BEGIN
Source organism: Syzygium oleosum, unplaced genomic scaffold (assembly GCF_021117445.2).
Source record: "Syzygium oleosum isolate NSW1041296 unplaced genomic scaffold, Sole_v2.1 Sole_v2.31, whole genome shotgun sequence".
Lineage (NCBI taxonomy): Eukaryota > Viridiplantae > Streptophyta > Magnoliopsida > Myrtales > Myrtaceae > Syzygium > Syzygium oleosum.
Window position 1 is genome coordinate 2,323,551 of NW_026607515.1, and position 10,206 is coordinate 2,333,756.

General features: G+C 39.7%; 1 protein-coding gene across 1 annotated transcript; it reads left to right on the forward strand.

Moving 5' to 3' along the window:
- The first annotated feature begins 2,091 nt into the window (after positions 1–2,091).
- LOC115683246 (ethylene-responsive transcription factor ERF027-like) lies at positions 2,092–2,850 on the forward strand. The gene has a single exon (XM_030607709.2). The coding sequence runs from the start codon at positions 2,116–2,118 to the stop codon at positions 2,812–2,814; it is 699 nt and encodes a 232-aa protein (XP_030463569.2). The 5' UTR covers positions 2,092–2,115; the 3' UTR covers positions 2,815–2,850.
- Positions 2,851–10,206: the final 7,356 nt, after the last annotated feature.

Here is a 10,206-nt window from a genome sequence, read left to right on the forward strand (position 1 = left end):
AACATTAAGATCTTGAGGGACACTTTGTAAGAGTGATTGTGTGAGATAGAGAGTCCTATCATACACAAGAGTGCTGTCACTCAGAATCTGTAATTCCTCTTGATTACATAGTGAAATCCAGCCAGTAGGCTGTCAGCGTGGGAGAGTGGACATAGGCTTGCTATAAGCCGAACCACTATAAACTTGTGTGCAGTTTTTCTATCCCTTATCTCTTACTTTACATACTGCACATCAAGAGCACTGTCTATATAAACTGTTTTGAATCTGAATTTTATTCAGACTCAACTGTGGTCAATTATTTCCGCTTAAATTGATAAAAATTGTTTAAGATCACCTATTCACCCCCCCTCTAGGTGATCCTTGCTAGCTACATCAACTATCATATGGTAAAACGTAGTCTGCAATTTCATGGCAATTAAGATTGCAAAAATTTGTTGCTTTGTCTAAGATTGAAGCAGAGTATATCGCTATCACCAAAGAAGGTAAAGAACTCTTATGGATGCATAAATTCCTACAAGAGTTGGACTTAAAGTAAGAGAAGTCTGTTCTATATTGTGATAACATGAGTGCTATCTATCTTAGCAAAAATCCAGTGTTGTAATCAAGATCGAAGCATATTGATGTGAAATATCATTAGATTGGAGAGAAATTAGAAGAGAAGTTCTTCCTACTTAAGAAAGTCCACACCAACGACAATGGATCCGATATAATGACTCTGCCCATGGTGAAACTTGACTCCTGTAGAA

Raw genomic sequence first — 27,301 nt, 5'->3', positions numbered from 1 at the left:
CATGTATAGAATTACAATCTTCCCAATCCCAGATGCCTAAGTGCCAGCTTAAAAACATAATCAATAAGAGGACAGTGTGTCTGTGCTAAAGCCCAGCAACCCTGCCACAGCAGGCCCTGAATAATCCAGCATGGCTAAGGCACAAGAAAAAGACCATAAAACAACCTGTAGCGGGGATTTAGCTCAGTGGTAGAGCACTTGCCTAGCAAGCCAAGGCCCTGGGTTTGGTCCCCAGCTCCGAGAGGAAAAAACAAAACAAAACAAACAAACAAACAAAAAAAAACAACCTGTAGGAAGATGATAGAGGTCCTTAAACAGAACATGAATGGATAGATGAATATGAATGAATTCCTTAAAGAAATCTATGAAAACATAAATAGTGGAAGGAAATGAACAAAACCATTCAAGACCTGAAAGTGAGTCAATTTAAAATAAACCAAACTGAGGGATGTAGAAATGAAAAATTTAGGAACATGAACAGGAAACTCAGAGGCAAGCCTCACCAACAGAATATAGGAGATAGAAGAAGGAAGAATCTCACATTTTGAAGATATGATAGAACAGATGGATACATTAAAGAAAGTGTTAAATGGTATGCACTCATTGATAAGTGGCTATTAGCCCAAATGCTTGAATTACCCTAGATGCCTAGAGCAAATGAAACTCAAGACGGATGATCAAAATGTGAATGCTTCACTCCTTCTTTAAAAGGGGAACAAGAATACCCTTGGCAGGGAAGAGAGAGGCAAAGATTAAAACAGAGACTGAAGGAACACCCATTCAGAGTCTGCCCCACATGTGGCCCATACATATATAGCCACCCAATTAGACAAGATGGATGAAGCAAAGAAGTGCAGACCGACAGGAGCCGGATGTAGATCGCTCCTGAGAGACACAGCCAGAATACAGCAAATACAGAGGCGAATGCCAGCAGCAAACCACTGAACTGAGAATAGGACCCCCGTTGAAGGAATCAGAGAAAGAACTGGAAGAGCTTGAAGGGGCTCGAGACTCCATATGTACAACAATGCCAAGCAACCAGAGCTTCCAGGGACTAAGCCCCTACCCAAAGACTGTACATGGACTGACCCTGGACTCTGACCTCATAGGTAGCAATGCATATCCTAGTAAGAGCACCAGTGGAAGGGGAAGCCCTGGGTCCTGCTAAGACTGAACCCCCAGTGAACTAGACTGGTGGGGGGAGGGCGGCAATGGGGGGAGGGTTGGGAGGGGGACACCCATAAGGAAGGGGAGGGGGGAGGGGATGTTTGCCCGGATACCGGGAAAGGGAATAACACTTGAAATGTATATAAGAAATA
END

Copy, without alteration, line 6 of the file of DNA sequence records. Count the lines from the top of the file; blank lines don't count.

Moving 5' to 3' along the window: